This made himů (Oh, man, this is so bad, it’s good)… a super calloused fragile mystic hexed by halitosis!

B*&&^$y wall oven again

A long, long time ago, in days of old, when knights were bold, and all that, the Walrus family built a house, and in it they put a top of the range, frightfully expensive, Australian-made wall oven.

Now this oven has this cute feature where you can set it to start at a certain time, or run for a certain time (which the Walrii only found out about after buying it… at the time if you wanted fan-forced you got all this other stuff).

To do this, the oven has an electrically operated gas cut-off valve, which looks like this:


After using the oven happily for about 2 years, it stopped working. No gas, no lighty-flame, no-heaty food, grumpy Walrus family.

A call to the service tech saw the gas cut-off valve replaced and it all worked a treat for another 18 months. Since then, I’ve been going to the spare parts place every 18 months or so to buy another one, because the oven eats these valves. Rather than paying a service tech and the exorbitant fees, Wlima Walrus and I have been changing it ourselves. Fortunately Wlima likes messing about with stuff, so helping lift the oven out of the wall is no big deal.

Anyhow, to make matters worse, the part of the valve that fails is the electric part, which removes very easily, and looks like this:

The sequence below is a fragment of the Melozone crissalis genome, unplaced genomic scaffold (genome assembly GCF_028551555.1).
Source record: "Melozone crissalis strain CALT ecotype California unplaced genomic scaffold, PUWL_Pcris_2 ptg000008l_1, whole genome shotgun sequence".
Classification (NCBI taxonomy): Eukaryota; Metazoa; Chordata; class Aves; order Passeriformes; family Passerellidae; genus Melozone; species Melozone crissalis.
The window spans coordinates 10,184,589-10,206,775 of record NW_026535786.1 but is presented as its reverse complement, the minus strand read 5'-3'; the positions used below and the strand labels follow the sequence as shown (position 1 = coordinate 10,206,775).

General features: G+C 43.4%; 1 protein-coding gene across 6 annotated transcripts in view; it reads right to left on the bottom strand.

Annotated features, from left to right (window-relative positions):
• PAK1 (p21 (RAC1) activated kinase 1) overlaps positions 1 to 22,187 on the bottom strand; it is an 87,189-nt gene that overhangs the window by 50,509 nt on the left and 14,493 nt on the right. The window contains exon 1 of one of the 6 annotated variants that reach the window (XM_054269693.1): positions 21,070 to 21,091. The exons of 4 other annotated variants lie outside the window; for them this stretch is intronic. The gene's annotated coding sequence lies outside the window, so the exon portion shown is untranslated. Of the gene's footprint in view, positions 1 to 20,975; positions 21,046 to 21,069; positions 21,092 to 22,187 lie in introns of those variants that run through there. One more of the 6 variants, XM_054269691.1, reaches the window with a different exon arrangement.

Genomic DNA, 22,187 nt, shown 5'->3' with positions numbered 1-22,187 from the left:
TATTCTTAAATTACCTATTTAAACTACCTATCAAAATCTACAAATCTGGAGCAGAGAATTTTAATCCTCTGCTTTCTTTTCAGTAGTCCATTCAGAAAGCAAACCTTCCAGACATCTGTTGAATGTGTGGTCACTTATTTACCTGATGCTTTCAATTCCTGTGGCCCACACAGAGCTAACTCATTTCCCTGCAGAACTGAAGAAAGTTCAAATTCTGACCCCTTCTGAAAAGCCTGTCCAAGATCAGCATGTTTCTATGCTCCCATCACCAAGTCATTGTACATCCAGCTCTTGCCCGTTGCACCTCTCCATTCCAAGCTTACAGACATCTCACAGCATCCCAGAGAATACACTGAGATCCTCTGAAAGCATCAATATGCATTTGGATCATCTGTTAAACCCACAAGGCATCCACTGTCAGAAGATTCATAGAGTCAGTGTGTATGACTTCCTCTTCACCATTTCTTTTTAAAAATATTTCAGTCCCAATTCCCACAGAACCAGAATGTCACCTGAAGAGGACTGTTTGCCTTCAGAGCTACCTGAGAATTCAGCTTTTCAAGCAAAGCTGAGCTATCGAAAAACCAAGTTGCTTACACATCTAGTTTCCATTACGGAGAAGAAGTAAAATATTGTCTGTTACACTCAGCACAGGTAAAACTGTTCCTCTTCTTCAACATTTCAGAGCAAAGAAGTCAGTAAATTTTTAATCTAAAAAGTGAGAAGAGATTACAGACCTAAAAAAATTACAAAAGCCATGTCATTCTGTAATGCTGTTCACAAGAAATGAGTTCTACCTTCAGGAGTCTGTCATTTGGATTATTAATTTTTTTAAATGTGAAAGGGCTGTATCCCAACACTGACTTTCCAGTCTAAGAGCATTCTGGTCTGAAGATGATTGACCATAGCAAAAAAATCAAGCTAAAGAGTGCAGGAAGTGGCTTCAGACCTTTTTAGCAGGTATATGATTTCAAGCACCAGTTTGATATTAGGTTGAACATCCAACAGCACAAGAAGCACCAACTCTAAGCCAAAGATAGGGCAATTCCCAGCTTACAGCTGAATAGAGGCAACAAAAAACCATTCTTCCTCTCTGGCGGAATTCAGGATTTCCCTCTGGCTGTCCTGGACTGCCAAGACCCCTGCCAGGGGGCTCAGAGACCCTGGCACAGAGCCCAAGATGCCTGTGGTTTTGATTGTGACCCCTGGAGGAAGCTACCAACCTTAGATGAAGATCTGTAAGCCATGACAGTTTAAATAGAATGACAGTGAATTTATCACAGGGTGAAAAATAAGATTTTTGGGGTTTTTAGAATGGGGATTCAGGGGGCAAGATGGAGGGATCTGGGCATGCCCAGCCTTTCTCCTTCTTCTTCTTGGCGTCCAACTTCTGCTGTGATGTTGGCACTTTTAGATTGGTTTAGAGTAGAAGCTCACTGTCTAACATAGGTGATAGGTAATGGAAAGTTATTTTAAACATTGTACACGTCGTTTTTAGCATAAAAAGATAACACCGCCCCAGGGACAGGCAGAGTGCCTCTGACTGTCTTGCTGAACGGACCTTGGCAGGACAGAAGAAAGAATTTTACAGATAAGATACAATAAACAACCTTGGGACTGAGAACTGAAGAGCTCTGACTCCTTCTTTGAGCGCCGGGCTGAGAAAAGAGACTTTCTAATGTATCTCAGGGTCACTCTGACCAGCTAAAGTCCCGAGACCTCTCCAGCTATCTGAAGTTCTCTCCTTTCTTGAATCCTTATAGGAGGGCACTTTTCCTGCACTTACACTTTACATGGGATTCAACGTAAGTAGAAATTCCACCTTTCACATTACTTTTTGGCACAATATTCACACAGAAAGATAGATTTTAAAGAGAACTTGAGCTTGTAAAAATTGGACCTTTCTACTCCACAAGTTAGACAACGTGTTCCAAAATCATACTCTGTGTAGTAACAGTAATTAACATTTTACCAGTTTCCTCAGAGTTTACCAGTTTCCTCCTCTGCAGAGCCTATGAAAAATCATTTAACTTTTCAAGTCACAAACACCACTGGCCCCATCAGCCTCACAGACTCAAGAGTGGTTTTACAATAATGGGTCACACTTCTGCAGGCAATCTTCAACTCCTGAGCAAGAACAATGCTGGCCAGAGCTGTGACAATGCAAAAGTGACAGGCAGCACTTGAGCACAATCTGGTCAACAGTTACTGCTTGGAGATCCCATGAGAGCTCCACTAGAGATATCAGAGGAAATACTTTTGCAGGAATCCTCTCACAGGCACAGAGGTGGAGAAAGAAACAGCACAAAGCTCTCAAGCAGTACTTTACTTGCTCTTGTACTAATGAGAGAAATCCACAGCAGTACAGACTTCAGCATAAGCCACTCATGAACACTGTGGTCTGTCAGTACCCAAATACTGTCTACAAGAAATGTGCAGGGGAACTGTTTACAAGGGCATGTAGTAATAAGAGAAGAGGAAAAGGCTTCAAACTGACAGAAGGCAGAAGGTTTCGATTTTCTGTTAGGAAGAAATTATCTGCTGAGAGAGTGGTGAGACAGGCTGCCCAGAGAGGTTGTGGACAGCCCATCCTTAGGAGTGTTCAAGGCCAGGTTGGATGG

This is just a dirty great big coil of fine wire, potted in some kind of plastic thingy.

So – the replacement comprises buying the whole assembly, taking the electric part off the new one, swapping it onto the old one, and throwing out all that lovely cast metal stuff.

Cost of the replacement part is about $80, and of course the spares place never carries them in stock, and I have to order it, and pay an extra $10 for delivery, and wait a week, blah blah blah.

Last visit to spare parts they told me that I needed a new igniter unit as well as the valve. Sounded like BS to me, but I went along with it – so last time was $200 for an igniter + the valve + lots of fun on a wet Sunday to change them both over. Got a duff igniter didn’t I – which had to go back for a swap… Oven out of action for a month that time.

Well…. the b*&&%$y thing failed again 2 weeks ago, a mere 16 months after the last lot of replacements. So much for the very expensive new igniter unit. Tossers. Ordered a new valve, which arrived a couple of days ago.

Today I thought I’d fix the sodding thing properly – and use some of that expensive education I had. I’ve measured the coil, figured out how much power is going into it, and made a small modification. I found some old 5 Watt resisters lying around from my mis-spent youth pulling apart old valve radios (!). About 200 ohms is now in series with the coil, which should drop the amount of power going into the coil by about 20%.

The electrical safety people would probably have kittens, but stiff bikkies. A quick test shows that the valve is still operating, and the oven has been running for the last 1/2 hour.

Let’s see how long the sucker lasts now.


It didn’t take long…

I received this on Thursday but only got to look at it now:


Faith healer

Check out the latest use for a John Howard.

Read the description!


You really need to read this aloud:


A woman has twins and gives them up for adoption.

One of them goes to a family in Egypt and is named “Ahmal.”

The other goes to a family in Spain; they name him “Juan.”

Years later, Juan sends a picture of himself to his birth mother. Upon receiving the picture, she tells her husband that she wishes she also had a picture of Ahmal.